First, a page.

If you’re hiking along the Puntledge River next week, and sirens go off, or strobe lights start flashing, do not panic. It is only a test.
BC Hydro will be conducting its second round in a series of alarm system tests, along the puntledge next week, from Comox Dam all the way to Puntledge Park.
“BC Hydro completed an audibility test along the Puntledge River at the end of August to ensure people at risk within the river could hear the new siren system,” said Stephen Watson of BC Hydro, in a press release. “Adjustments were made and the audibility requirements were confirmed. The new strobe lights, a first for this river system, were also tested. Now we are ready to implement the next test by performing a full system simulation test to ensure the sirens and strobe lights work as expected during sudden river flow increase events.”
Strobes Monday, Tuesday; sirens Wednesday
Testing of the system will take from Monday, Sept. 25 through Wednesday, Sept. 27. On Monday and Tuesday, the testing will only include the strobe lights flashing at all key public warning sites.
On Wednesday, the siren system will be tested from Comox dam down to Puntledge Park. It is expected the sirens will begin at the dam at about 8:30 a.m., with the sirens at Puntledge Diversion dam/Barbers Hole, Nymph Falls and Stotan Falls occurring shortly thereafter.
The sirens at powerhouse and Puntledge Park are expected to sound later that morning. All siren testing should be completed by noon.
“We have made numerous changes to the system, including a new siren sound that’s a slow whooping sound that’s becoming the standard sound for all hydroelectric utilities across Canada,” said Watson. “The strobe lights, angled down or up the river corridor, are to initiate during the night.”
Stay away from river Wednesday
BC Hydro is advising of the public warning system tests so the community is aware of what’s happening, and for people to stay away from the river on Wednesday morning when the siren system portion of the test takes place.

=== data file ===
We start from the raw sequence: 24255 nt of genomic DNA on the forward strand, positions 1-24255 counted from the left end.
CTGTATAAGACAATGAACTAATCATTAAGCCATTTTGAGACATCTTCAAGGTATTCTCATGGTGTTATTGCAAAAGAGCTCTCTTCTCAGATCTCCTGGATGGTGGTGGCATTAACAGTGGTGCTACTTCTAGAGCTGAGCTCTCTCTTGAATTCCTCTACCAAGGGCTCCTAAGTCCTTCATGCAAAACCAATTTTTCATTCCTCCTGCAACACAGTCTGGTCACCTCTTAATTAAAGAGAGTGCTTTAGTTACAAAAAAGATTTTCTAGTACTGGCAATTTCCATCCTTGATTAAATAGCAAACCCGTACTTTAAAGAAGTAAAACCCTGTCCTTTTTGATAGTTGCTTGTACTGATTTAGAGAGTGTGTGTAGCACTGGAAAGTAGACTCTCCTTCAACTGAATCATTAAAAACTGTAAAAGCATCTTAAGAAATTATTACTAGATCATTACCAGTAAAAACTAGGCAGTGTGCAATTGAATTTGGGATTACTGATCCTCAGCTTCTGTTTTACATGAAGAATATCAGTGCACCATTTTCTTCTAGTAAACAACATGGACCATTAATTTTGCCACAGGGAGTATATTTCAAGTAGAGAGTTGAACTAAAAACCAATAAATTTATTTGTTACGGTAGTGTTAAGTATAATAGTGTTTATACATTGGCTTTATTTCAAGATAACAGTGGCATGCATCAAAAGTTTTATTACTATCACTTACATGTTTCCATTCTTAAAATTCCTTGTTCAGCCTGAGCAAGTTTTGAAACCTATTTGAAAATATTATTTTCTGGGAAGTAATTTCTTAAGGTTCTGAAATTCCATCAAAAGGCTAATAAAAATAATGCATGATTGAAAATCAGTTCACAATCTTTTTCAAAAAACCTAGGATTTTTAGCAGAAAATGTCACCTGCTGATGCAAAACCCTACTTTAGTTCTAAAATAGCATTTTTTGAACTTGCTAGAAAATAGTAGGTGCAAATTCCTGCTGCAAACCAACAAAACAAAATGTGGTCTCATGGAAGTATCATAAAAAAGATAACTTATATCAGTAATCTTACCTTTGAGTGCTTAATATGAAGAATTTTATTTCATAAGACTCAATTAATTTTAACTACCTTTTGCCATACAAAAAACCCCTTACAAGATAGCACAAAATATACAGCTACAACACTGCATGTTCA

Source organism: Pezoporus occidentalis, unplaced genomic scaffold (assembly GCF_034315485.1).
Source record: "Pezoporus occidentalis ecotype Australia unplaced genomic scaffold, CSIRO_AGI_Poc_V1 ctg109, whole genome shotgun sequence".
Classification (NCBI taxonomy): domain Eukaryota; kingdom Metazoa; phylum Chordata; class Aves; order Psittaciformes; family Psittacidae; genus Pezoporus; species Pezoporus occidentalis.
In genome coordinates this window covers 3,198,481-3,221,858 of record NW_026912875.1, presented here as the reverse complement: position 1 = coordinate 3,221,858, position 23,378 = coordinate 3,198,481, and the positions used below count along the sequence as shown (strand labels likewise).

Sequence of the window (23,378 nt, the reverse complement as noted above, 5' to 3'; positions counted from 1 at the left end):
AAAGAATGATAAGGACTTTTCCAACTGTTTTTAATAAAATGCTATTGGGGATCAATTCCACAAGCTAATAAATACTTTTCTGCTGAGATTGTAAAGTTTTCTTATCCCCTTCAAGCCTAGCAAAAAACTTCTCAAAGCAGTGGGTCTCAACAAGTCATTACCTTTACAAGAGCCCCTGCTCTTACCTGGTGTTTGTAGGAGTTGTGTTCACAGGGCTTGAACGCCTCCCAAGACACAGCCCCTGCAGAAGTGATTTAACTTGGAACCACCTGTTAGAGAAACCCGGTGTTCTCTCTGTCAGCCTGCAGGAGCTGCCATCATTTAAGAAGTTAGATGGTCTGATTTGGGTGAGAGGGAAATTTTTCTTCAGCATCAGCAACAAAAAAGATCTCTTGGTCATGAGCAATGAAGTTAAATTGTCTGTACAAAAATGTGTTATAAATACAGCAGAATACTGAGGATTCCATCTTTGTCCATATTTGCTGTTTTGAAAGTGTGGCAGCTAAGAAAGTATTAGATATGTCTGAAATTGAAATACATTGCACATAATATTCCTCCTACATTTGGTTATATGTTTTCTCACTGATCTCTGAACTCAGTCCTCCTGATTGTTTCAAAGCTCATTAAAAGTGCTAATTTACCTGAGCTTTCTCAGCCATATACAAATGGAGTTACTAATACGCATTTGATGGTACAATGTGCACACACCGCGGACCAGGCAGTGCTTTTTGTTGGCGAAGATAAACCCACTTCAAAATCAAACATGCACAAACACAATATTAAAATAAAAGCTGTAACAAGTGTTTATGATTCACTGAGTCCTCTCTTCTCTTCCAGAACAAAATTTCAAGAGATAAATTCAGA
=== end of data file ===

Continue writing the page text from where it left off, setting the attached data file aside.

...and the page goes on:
“There is no planned increase in river flows on Wednesday,” said Watson. “We will be doing a simulation to create an artificial unplanned and sudden increase in water flow from the Comox dam spillway gates. As the water would move downstream, the system will then engage in a staggered sequence so all of the system sirens will eventually engage to Puntledge Park.”
The test will verify the system operates in the correct sequence and the sirens remain active for the correct duration. An actual river flow test, with a water flow change, may be carried out later in the year when there is more water in the system.
“The new system sirens will be on for a longer period of time compared to the existing system,” said watson. “That’s because they will engage when it’s triggered that an unplanned increase in flow has taken place immediately upstream, and then they will stay on until the water surge has passed by. They will stay on until the danger has passed. However, the siren system will not be initiated as often as the old warning system given the improvements that we’ve made. This means people will hear the sirens for a longer period of time when the new warning system is engaged, but the overall system will not be initiating as often.”
For more information, contact Watson at 1-250-755-4795 or firstname.lastname@example.org